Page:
By Stephen Tobey, Littleton Independent
BRIDGEWATER, Mass. -- Last fall was supposed to be Travis Bassett’s last season of college football.
Hip and shoulder injuries forced him to the sidelines, but this fall he’s back on the field, playing for Bridgewater State University.
“It’s good to be back,” Bassett said. “It took a lot of hard work in rehab. Once I took the first hit in practice, it felt good.”
Bassett, who helped Littleton High win the MIAA Division 6 state championship in 2013, enters week four of the 2018 season ranked third all-time in receptions with 147 at Bridgewater State and third in receiving yards with 2,129. He’s caught 17 touchdown passes in his career, putting him eighth all-time for the Bears.
In the Bears’ first three games this season he has 15 catches for 178 yards and one touchdown, while the team went 1-2.
As a freshman Bassett was the Massachusetts State College Athletic Conference’s Offensive Rookie of the year. He helped the team go 7-3 when he was a sophomore and 8-2 as a junior. The 2016 team won the conference title and earned a berth in the NCAA Division III tournament, where they lost to Alfred University in the first round.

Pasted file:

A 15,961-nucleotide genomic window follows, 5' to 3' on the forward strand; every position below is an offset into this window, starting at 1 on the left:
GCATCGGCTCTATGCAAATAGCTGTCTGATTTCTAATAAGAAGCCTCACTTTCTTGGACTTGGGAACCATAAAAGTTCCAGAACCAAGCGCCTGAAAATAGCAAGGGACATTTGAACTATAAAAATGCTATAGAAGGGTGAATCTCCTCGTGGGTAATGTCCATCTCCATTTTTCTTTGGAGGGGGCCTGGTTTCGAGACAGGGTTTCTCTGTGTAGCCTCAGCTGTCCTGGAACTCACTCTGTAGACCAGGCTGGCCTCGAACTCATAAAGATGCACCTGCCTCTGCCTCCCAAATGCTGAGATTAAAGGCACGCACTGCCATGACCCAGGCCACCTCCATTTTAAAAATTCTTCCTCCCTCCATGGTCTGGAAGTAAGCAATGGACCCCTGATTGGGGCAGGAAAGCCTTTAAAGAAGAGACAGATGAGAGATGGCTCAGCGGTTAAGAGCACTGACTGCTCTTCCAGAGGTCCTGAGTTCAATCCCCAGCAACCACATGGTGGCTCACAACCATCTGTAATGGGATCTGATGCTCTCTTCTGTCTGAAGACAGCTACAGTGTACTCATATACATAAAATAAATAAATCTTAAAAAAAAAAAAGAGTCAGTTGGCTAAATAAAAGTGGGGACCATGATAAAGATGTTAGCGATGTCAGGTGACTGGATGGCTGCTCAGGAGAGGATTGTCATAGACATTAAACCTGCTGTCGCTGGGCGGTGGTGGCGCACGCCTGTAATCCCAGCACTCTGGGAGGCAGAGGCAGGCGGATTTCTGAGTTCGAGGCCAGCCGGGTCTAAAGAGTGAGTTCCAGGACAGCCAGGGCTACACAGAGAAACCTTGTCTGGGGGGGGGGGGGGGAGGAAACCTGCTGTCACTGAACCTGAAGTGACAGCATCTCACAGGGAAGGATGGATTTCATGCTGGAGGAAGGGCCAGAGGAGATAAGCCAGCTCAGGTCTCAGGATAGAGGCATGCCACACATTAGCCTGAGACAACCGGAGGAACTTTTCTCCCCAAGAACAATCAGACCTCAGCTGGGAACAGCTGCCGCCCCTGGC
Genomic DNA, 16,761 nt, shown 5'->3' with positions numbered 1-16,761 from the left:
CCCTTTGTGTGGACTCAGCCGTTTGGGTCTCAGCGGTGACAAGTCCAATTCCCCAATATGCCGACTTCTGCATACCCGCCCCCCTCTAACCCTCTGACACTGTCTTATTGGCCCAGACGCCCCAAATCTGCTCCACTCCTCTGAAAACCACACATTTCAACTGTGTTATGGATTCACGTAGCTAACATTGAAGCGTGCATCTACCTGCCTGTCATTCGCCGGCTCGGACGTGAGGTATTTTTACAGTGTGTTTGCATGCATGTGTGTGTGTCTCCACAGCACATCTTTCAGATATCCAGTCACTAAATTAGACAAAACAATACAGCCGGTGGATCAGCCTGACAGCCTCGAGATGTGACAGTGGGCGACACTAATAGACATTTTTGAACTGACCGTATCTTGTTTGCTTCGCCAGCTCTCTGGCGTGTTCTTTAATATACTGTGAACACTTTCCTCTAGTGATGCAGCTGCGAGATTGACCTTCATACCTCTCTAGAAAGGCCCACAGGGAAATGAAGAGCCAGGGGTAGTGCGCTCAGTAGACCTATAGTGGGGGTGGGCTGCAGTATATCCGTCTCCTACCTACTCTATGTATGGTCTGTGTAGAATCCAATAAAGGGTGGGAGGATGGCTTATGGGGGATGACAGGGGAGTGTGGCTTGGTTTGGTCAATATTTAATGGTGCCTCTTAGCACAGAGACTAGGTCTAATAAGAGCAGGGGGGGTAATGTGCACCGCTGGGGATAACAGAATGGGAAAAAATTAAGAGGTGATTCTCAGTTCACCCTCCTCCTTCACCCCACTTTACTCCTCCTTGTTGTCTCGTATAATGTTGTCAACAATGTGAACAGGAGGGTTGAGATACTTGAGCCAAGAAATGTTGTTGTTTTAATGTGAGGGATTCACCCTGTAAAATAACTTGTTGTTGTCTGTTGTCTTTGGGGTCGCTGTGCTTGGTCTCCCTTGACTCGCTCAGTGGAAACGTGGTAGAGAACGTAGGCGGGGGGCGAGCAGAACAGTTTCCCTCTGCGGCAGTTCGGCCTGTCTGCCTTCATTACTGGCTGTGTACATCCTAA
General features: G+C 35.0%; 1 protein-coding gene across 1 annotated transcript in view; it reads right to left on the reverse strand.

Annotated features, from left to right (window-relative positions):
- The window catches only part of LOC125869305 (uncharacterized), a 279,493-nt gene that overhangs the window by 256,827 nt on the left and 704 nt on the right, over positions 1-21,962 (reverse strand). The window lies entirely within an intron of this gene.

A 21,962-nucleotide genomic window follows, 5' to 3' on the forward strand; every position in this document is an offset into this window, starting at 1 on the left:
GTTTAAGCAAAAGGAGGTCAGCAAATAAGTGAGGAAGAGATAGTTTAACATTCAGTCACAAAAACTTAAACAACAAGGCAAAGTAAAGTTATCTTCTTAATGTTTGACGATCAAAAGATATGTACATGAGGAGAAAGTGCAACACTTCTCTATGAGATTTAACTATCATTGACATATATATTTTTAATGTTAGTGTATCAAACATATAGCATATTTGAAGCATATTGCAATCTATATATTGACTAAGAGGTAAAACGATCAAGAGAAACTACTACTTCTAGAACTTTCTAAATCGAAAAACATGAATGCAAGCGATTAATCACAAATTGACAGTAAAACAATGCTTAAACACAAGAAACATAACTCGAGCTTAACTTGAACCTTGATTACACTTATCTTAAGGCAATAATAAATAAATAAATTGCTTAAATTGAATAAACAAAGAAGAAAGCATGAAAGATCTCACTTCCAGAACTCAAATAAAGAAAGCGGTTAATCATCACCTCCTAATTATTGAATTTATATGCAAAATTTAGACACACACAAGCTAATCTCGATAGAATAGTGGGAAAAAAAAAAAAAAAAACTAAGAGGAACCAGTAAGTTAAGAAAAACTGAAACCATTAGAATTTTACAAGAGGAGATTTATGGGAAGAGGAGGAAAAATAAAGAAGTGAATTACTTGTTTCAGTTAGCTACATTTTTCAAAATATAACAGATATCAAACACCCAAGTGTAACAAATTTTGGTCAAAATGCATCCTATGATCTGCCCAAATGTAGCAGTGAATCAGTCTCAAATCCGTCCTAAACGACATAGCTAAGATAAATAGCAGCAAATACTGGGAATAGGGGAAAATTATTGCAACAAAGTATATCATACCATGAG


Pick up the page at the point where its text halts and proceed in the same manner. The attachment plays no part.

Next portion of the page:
During the 2016 season, however, Bassett played on a bad hip. He had surgery to repair a torn labrum in the summer of 2017 and shortly thereafter, he had another surgery to repair a torn labrum in one of his shoulders.
“The hip took six months,” Bassett said. “The shoulder also took six months. After that, I had to build up strength and start lifting, then running.”
While Bassett wasn’t playing during the 2017 season, he attended practices and team meetings when he was not going to physical therapy sessions.
Bassett was a running back while he was at Littleton and he switched to receiver at BSU. The Bears run a spread offense. While Bridgewater State has more plays in its playbook, there are some similarities to what the Tigers ran during Bassett’s last two seasons at the high school level.
“[The Littleton coaches] did a great job preparing me for college,” Bassett said. “They did the same thing with the no-huddle and the flash cards.”
Bassett said the game is faster in college. With 98 players on the roster, everyone plays on offense or defense instead of going both ways. The commitment is also year-round, with mandatory participation in the offseason strength and conditioning program.
For Bassett’s first three years, one of his teammates was former Littleton quarterback Alex McLaughlin. McLaughlin switched to running back and enjoyed a 1,000-yard season. He graduated last year.
After graduating Bassett plans to go to graduate school for physical therapy. He’s currently taking classes to prepare himself for graduate school. This is his last season of football, however, meaning he’ll be looking for another challenging physical and competitive outlet.
“It’s definitely something I’m thinking about,” he said. “I’ll have to find something to fill the void, maybe weightlifting, maybe pickup basketball. I’m a very competitive person.”